In The Angels Take Manhattan, the fifth episode of Doctor Who’s eighth season, we said goodbye to the Ponds–to the girl who waited, and to her loyal centurion. I’m pretty sure there were only a few dry eyes, if any, at the end of the episode, especially after the heartbreaking ‘afterword’ that Amy wrote for the Doctor. I said ‘only a few dry eyes’ so people can claim the episode didn’t make them cry, because manly men don’t cry. I, for one, had a twig in my eye. Or a branch. Something. *sniffs*
All work and no play makes Jack a dull boy.
Most people wouldn’t know that this was first used, at least in its present form, in James Howell’s Proverbs in English, Italian, French and Spanish. Most people associate this quote with Stephen King’s The Shining, or with the movie adaptation starring Jack Nicholson–especially that scene where Jack types the quote again and again on reams of paper.
No matter where you heard it from first, it still qualifies as one of the most important things to keep in mind as you go about life. So now that it’s Friday and the weekend’s just waiting for you to get off the couch and out into the world, remember, it’s never bad to have a little wholesome fun.
This was what I had in mind when I dragged my sisters to the mall to watch Hotel Transylvania. I saw the trailer a while back and I liked the look and feel of it. And come on, how can you go wrong with an animated movie from Columbia and Sony Pictures?
If you’re the kind of person who likes reading books, then I’m pretty sure you’ve heard of Perks of Being a Wallflower. Heck, even people who don’t usually read books have heard of this one, primarily because the movie adaptation involves heavyweights such as Logan Lerman, Emma Watson, and Paul Rudd. So what is the book about, anyway? If you look at the movie adaptation’s cast, you’re going to think that these beautiful people could play nothing else but popular teenagers. Man, you could not be more wrong.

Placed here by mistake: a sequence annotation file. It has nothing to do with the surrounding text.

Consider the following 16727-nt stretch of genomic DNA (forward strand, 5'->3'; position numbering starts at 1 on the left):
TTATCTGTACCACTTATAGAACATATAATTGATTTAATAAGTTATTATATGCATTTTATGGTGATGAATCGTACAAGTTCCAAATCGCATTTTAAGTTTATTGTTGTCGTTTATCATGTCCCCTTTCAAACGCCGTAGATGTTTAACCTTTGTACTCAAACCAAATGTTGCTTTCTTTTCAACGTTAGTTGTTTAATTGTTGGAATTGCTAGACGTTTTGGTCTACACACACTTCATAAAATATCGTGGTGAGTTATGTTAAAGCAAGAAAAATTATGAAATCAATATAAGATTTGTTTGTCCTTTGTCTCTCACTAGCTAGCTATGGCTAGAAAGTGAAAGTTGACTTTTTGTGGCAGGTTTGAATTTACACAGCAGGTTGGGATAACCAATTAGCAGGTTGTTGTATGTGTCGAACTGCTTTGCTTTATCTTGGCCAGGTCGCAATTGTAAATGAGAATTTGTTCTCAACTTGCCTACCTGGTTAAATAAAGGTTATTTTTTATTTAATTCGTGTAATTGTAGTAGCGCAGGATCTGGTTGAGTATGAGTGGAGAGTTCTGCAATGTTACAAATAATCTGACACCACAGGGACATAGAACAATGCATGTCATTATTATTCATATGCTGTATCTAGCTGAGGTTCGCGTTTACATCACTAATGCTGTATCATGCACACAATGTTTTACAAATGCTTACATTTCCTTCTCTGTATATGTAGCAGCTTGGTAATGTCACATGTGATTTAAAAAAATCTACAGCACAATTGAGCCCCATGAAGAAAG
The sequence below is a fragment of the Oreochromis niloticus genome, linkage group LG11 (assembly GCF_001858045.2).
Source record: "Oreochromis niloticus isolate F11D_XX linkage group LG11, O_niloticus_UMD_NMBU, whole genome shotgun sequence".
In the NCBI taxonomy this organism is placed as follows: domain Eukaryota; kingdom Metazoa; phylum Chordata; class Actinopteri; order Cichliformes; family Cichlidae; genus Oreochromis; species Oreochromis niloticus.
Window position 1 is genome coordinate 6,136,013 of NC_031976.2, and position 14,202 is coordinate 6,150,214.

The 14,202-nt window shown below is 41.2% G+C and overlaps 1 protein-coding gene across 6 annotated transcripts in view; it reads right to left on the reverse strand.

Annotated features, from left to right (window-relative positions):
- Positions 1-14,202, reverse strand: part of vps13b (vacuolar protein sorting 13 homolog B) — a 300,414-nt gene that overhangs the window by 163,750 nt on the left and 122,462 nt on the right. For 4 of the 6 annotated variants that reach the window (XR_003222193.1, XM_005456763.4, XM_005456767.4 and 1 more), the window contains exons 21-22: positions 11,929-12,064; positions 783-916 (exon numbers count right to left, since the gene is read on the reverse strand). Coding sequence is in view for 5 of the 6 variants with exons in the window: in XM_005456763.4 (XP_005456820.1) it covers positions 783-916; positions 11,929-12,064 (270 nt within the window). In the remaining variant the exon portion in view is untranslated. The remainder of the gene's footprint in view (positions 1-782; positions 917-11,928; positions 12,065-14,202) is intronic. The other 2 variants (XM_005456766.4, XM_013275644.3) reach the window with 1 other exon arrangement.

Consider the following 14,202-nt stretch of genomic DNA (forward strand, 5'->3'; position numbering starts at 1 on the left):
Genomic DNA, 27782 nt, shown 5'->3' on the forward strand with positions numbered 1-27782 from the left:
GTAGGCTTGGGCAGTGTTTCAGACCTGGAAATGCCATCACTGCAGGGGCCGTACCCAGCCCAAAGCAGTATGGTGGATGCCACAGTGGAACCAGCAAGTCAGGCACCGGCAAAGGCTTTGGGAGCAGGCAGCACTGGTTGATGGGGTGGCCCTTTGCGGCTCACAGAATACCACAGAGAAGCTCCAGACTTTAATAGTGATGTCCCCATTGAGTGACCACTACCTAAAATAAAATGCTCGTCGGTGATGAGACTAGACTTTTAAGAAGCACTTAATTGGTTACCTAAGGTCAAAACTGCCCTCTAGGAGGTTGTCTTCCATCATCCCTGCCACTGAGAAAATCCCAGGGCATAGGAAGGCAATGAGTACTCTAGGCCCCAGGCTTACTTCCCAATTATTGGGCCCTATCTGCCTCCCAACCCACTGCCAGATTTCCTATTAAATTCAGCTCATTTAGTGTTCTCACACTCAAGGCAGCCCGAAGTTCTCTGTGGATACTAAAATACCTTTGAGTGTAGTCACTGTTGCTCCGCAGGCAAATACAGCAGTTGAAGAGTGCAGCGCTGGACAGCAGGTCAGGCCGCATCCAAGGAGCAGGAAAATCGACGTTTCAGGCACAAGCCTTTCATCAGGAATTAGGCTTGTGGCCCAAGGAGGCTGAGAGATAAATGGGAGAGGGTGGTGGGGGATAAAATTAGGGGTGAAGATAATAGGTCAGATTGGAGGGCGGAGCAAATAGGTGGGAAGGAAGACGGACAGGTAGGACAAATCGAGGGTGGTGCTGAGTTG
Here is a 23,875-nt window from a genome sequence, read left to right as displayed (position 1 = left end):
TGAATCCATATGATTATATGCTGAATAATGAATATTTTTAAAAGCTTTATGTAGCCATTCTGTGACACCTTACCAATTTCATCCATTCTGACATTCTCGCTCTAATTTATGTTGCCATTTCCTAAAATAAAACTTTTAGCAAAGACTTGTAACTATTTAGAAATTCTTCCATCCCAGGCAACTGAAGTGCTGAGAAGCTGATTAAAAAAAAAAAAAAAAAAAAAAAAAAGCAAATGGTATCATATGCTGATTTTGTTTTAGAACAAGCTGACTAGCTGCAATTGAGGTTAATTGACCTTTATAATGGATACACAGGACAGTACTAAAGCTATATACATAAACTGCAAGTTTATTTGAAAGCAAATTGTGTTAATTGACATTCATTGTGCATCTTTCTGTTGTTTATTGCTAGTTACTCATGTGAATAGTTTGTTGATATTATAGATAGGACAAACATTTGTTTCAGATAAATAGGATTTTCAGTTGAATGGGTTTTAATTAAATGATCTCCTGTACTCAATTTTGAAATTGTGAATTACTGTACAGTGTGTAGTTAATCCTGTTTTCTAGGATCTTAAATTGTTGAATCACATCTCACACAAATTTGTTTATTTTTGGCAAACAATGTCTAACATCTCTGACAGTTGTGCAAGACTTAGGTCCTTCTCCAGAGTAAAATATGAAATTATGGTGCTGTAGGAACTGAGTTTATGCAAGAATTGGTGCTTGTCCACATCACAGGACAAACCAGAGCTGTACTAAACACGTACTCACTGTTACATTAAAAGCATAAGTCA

Once upon a time, there was a CDA student who wanted power.
Reaching a position of power in the CDA community, however, is not easy. This particular CDA student tried his luck with the International Model United Nations (IMUN) exams in his first year and, with luck, got in. I personally checked his exam though, and he isn’t that good, especially with his use of grammar. Despite that, he made it, and he’s very proud of that fact.
Well, this CDA student isn’t part of the rank and file anymore. With his success with the IMUN, he moved on from being one of the delegates on the receiving end of training methods, to being a head delegate who’s the one giving out orders to the underlings. Despite that though, he carries scars. The people who trained him in his early years were tough, and he learned to hate the world. Maybe the whole ordeal even made him a little mad. Constant speeches and papers were enough to make anyone…crazy.
Murder. Mystery. The macabre. What is it about a hard-boiled detective, a femme fatale, and the cold steel of a gun that keeps our bedside lamps burning into the wee hours of the morning?
“Do you wanna come with me? ‘Cause if you do then I should warn you, you’re gonna see all sorts of things. Ghosts from the past, aliens from the future, the day the Earth died in a ball of flame. It won’t be quiet, it won’t be safe, and it won’t be calm. But I’ll tell you what it will be: the trip of a lifetime.” – The Doctor
A few notes regarding this post’s title:
- I use the term ‘Broadway musicals’ to refer to the genre and not just to the shows that are currently in production along Broadway, in New York. Most currently-famous musicals started off-Broadway, and there are also a lot of other convergence points for this type of art that are similar to New York’s Broadway, like London’s West End.
- I do not use the phrase ‘not just for gays anymore’ in a negative manner. This is actually a phrase made famous by Neil Patrick Harris in the opening number of the 2011 Tony Awards. You can watch a video of the performance here.
Theater has always been considered a gay thing. And here, I use gay in its negative connotation, though I do not agree. Today, however, people in the business will be more than happy to tell you that the theater really is gay, evidence of which is this song from Mel Brooks’ The Producers, entitled Keep It Gay.
Two things: (a) there is nothing wrong with something being gay, and (b) theater would really be rather boring if it wasn’t as gay as it is. Imagine Phantom of the Opera with less pomp, or Avenue Q without Nicky and Rod. Now wouldn’t that be a travesty?